‘Intimate Apparel’ provides turn-of-century musical extravaganza

Madonna once sang, “Music makes the people come together.” It’s something that Justin Ellington and Whitney White both believe.

Ellington, a sound designer and composer, and White, a “pianist in the making,” are striking some chords in Chautauqua Theater Company’s Intimate Apparel, which continues its run at 4 p.m. Wednesday in Bratton Theater.

Ellington worked with CTC in 2014 and 2012 as sound designer for A Raisin in the Sun and As You Like It, respectively. Ellington is a man of emotions and finds music cathartic — not just for him, but also the characters in the play.

“If I was sick during a tour, the minute I would go up on stage and start playing, all of the pain would disappear; in that moment it would be gone,” he said. “When my friends say they want to be writers or artists, I warn them that they are opening themselves up to be filled up. [Intimate Apparel’s] Esther and Mayme are artists and using their skills to release and fill themselves.”

Of the two ladies, Mayme is the musician.

A recent Brown University/Trinity Rep graduate, White plays Mayme, a concert pianist who makes a living as a singing prostitute.

While White is not a concert pianist, she “knows enough piano to write and learn music” and will play the piano and sing a few tunes in the play.

“I am playing six crafted moments and singing in two of them,” White said.

Juggling acting, singing and playing piano is not an easy task, but White seems to know how to make it work.

Intimate Apparel is nothing like anything I have done before,” she said. “It is hard because the play is built in an episodic way; you meet one person, jump a scene and meet all four characters, and then it starts to go back and forth. You are not weaving through its episodes, and it gets jerky. But I love it, and I love the challenges with it.”

Ellington is not a fan of the usual sound queues that a sound designer is expected to do.

“Being the sound designer, it is actually great to have the sound made by the human,” he said. “It allows for personal expression to come out and the show does not get stale or stagnant.”

White’s playing will bring a change to the show every night and Ellington is thankful for the music to be there live while he is in the box.

The turn of the century was an exciting time in the musical world, Ellington said. Because Intimate Apparel is set in 1905 New York, the music is bound to take the audience back to the early makings of ragtime music.

“Ragtime music imitated the march by composer John Philip Sousa. His music was brash and proud, full of major chords and there were instances of turmoil in the music, but those were  always resolved,” Ellington said.

All of these qualities are present in ragtime music and Intimate Apparel. One of the first music pieces played by White is “Great Crush Collision March,” composed by Scott Joplin.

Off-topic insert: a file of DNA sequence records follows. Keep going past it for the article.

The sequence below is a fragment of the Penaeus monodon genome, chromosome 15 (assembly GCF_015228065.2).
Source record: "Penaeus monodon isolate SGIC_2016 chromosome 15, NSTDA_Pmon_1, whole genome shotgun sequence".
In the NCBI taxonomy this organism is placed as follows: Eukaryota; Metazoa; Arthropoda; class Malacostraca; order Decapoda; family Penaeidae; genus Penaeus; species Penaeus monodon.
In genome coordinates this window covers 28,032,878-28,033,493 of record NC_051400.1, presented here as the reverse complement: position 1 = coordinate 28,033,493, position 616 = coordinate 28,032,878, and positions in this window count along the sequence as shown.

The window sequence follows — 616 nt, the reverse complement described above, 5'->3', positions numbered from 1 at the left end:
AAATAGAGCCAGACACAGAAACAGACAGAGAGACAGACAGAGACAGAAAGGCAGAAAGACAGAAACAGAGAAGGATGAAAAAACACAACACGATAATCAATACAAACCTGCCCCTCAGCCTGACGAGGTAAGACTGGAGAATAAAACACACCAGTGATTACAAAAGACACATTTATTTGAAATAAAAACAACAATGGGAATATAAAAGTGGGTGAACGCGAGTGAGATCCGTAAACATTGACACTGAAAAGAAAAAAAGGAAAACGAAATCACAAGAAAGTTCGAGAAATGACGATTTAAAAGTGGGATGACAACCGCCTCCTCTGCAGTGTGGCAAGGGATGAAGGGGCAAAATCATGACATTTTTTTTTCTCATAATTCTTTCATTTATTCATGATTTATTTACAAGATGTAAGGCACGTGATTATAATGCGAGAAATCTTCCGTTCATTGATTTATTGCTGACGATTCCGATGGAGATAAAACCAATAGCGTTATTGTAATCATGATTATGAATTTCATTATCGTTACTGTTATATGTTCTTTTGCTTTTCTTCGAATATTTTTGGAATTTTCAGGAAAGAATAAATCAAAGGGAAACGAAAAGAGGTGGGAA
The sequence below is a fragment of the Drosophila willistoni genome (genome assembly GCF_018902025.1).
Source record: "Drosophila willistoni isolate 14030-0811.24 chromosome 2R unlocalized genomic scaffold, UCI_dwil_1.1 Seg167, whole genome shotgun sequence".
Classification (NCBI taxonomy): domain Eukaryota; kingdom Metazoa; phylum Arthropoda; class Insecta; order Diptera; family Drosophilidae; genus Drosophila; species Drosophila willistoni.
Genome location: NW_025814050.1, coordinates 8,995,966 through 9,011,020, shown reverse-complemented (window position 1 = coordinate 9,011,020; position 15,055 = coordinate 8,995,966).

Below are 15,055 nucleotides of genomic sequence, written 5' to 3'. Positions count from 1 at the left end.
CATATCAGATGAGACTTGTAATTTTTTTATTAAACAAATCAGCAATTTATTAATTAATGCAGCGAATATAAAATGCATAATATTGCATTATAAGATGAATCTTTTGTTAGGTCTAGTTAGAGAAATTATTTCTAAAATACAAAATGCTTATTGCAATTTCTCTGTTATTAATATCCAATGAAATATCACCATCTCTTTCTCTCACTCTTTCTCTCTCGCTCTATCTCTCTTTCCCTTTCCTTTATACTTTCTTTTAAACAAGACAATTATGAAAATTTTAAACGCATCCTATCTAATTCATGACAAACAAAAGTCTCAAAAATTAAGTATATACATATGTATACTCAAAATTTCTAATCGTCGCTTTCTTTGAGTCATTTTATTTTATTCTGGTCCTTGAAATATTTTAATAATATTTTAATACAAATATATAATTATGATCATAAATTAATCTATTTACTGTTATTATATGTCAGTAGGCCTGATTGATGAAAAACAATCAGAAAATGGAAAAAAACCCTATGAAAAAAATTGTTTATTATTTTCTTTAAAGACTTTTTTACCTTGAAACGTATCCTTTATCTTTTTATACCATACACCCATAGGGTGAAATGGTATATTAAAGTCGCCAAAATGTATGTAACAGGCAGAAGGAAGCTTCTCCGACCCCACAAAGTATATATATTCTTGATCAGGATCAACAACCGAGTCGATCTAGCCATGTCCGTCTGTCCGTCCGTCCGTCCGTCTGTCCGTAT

“For me, ragtime can be broken into three pieces like happy, inquisitive, and then there is resolve,” Ellington said. “It covers a whole range of emotions. As music progresses, it gets complex.”

Ellington uses emotion to compose his music; he always approaches the plays as a composer and not the sound designer. The story of the play is of utmost importance to him and his aim is to have an audience remember the story rather than just the music.

“I work with emotions — not so much technique,” he said. “Certain chords give you certain emotions. One chord may put on a smile, another may make you frown, another may question, another can leave you in suspense. Music theory is that certain chord progressions take you to a major chord or can justify you resolving in this major chord. Everybody doesn’t make it: Some people land up on a chord right before the major chord, some people get that major chord, that smile, and go too far and end up into the minor.”

His emotions-over-technique attitude is what makes his work most enjoyable for the actors, especially White.

“[Ellington’s] work is so good to hear,” she said. “I have been on plays where the scene work is good and the music will come on, punctuate the scene and pull you out. Justin is a musician. Sound usually comes towards the end, and you tend to ignore it or work around it, but [Director] Vivienne [Benesch] insists that we work with it during our rehearsals, and that is a rarity.”

Esther, played by Tangela Large, is the leading lady of the play and while the story revolves around her relationships with the other characters, Mayme’s presence is of substantial importance in the play.

“Esther and I are best friends,” White said. “In some ways, I am telling Esther to be more like me, but really I also want to be more like her. As the play goes on, something sad happens and their relationship is never the same. It keeps me wondering what hope is there for Mayme. Intimate Apparel is the not a story of just relationships and sex, it is also of a sisterhood found and sisterhood lost.”